Great sturdy loom with deep frame.  47". 8 shafts, 10 treadles, texsolv heddles, warping sticks with  holder.

Shaft holders with pins, adjustable bench , 10 dent. 52 inch reed, raddle, glimokra warping board.

$2300 located in Delaware, please contact off list for pictures



Re: Convergence RI 2014

Inga Marie Carmel
 

i  had a great time. The tapestry workshop I took I took with Rebecca Mezoff was fantastic as were the 3 seminars from Karen Donde, Robyn Spadey and Suzi Ballenger. I stayed for a week and enjoyed every moment.

Things I would change-- the lighting in the exhibit hall was terrible, really didn't do the pieces justice.  I know textiles need low lighting but this was too low.  I wish the yardage had been hung were I could have found it more easily (I did eventually).  Finally-- I'd like to suggest that the primary craft for a given workshop/ seminar be clear in the description in the catalog. I mistakenly signed up for one I thought was about weaving 'textiles that shape themselves' that turned out to essentially be a sewing class.  I have no interest at all in that, but happily the people at the registration desk allowed me to change.  

marie


Inga Marie Carmel
An interesting plainness is the most difficult and precious thing to achieve -  Mies van der Rohe


Re: In Praise of Slow

Robert Lucas <robbon2@...>
 

What a wonderful perspective on weaving.

Slow down, and enjoy the moment, without attempting to reach a time limit or any other distraction to ruin the experience.

I have to print this out and place it near my loom as a constant reminder.

Again, THANKS!

Rob

On Sep 3, 2014, at 7:38 AM, Jette Vandermeiden drawloom@... [WeaveTech] wrote:

 

In the book by Nhat Hanh called Miracle of Mindfulness he reminds us to make the eating of an orange and the washing of dishes an act of being in the moment. Enjoy the peeling, the sensation of the skin, the juice of the orange, the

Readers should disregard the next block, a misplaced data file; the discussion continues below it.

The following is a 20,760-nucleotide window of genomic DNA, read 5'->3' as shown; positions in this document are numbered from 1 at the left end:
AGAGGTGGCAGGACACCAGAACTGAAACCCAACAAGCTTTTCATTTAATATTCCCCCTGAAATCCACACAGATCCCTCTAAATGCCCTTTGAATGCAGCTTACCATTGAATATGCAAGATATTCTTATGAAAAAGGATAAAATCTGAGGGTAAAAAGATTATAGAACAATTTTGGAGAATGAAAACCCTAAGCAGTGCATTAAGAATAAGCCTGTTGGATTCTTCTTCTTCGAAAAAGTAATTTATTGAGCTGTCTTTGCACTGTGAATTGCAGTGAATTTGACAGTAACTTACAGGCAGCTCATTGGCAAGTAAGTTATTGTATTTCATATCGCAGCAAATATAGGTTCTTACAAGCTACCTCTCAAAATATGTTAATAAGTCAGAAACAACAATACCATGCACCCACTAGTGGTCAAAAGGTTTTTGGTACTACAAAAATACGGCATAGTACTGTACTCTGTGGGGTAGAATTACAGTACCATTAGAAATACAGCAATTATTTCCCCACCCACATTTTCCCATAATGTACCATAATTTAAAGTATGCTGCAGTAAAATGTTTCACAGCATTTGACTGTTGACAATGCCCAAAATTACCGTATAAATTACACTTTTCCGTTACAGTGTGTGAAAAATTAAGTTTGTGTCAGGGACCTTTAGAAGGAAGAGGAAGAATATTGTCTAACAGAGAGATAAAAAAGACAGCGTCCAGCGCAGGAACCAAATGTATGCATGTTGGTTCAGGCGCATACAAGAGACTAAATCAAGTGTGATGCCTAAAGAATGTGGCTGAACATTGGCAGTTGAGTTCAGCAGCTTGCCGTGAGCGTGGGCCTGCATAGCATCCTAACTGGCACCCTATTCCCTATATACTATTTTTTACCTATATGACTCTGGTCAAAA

soap suds, the feeling of the water over your hands.
Weaving is just like that. Enjoy the moment. The feel of the fibre, the thump of the beater. Who really cares how much we produce? Weaving is a sensation, a full body and mind experience. We do it to feel good. Our society trains us to be productive and useful. We sometimes forget that being productive does not necessarily mean producing many items, but it means being a wholesome person. Live each moment. Love your craft.
Weave slow. Become a drawloom weaver!
Our stash? That felt good to buy and touch and dream about. And possibly use. Let it go.

Jette Vandermeiden
Teanaustaye Textiles



Re: Suffocation

kathyo
 

After over 16 years of machine quilting for the public, I can truely identify with Marta's fabric stash and her reluctance to give it away... ;)

I made "blankies" and donated them by the hundreds to animal shelters for several years!

Tote bags are on the list now....
kathyo


Re: In Praise of Slow

Jette Vandermeiden
 

In the book by Nhat Hanh called Miracle of Mindfulness he reminds us to make the eating of an orange and the washing of dishes an act of being in the moment. Enjoy the peeling, the sensation of the skin, the juice of the orange, the

soap suds, the feeling of the water over your hands.
Weaving is just like that. Enjoy the moment. The feel of the fibre, the thump of the beater. Who really cares how much we produce? Weaving is a sensation, a full body and mind experience. We do it to feel good. Our society trains us to be productive and useful. We sometimes forget that being productive does not necessarily mean producing many items, but it means being a wholesome person. Live each moment. Love your craft.
Weave slow. Become a drawloom weaver!
Our stash? That felt good to buy and touch and dream about. And possibly use. Let it go.

Jette Vandermeiden
Teanaustaye Textiles


Re: Suffocation response to Marta

Louise Yale
 

Cut the fabric in strips and use it as weft in rag rugs.

Louise in Northern CA

-----

On 9/2/2014 5:38 PM, 'Marta Sullivan' martasullivan@... [WeaveTech] wrote:
 

It is interesting to hear how many people have handwoven fabric that they don’t know what to do with.  I don’t have this problem but do have a huge amount of store bought fabric and absolutely hate to just give it away.

 

I have been looking at ways to make purses and bags.  My granddaughter made some really nice pouches that had a squared off bottom and a zipper on top.  They didn’t look hard to make.  I also have been toying around with bento bags.  There are several patterns on the internet but the one that I like is just a piece of fabric, hemmed, that is 3 times as long as wide.  It is then folded and there is some small seaming.  A strap can be attached at the corners.    I found another pattern for a pouch bag with a similar shape from some magazine from the 60s.  Very retro,! both, and in style.

 

Throw pillows are easy to make and would be pretty in a heavier fabric. 

 

The problem is that I have been pulling out stuff and have it all over.  I need to get cutting and sewing.

 

Marta